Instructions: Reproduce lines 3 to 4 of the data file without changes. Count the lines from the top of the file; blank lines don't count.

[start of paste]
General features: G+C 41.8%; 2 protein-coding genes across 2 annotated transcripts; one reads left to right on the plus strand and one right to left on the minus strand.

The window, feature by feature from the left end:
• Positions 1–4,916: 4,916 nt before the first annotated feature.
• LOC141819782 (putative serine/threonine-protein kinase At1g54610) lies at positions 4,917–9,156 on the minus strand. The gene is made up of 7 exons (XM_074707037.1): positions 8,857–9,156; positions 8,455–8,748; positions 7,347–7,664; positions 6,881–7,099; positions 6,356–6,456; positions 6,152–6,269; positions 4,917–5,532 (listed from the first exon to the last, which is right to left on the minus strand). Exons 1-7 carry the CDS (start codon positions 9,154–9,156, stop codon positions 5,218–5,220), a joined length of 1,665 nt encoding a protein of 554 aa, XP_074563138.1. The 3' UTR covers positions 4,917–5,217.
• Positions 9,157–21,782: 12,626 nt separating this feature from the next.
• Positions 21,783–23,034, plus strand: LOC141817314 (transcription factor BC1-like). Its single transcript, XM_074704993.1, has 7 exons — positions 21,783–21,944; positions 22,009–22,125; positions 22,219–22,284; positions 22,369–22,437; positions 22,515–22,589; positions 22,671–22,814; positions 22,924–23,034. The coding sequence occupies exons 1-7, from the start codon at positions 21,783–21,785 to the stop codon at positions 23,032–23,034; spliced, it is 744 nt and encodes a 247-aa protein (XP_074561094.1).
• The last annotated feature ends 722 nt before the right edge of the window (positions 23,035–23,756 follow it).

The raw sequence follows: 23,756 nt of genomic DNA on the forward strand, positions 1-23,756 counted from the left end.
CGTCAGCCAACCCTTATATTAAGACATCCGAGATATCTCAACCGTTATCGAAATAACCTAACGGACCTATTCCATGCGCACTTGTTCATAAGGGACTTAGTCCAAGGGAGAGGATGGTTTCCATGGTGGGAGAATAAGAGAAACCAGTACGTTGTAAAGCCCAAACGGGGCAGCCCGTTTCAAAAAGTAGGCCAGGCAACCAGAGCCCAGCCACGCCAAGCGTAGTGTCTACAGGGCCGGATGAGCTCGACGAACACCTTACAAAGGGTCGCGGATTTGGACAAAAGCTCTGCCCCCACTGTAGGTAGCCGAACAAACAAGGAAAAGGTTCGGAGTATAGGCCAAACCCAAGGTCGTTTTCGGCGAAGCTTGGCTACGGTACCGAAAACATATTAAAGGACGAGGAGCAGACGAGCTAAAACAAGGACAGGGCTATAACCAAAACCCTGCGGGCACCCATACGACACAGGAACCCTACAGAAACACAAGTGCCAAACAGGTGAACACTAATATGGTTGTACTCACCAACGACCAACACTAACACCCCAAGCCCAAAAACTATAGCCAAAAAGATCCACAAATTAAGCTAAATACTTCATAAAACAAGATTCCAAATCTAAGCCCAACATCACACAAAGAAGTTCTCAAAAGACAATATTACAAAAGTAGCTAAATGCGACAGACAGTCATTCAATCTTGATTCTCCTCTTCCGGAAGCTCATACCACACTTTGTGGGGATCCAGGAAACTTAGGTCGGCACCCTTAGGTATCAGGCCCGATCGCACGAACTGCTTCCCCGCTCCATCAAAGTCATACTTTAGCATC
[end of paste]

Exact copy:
• Positions 1–4,916: 4,916 nt before the first annotated feature.
• LOC141819782 (putative serine/threonine-protein kinase At1g54610) lies at positions 4,917–9,156 on the minus strand. The gene is made up of 7 exons (XM_074707037.1): positions 8,857–9,156; positions 8,455–8,748; positions 7,347–7,664; positions 6,881–7,099; positions 6,356–6,456; positions 6,152–6,269; positions 4,917–5,532 (listed from the first exon to the last, which is right to left on the minus strand). Exons 1-7 carry the CDS (start codon positions 9,154–9,156, stop codon positions 5,218–5,220), a joined length of 1,665 nt encoding a protein of 554 aa, XP_074563138.1. The 3' UTR covers positions 4,917–5,217.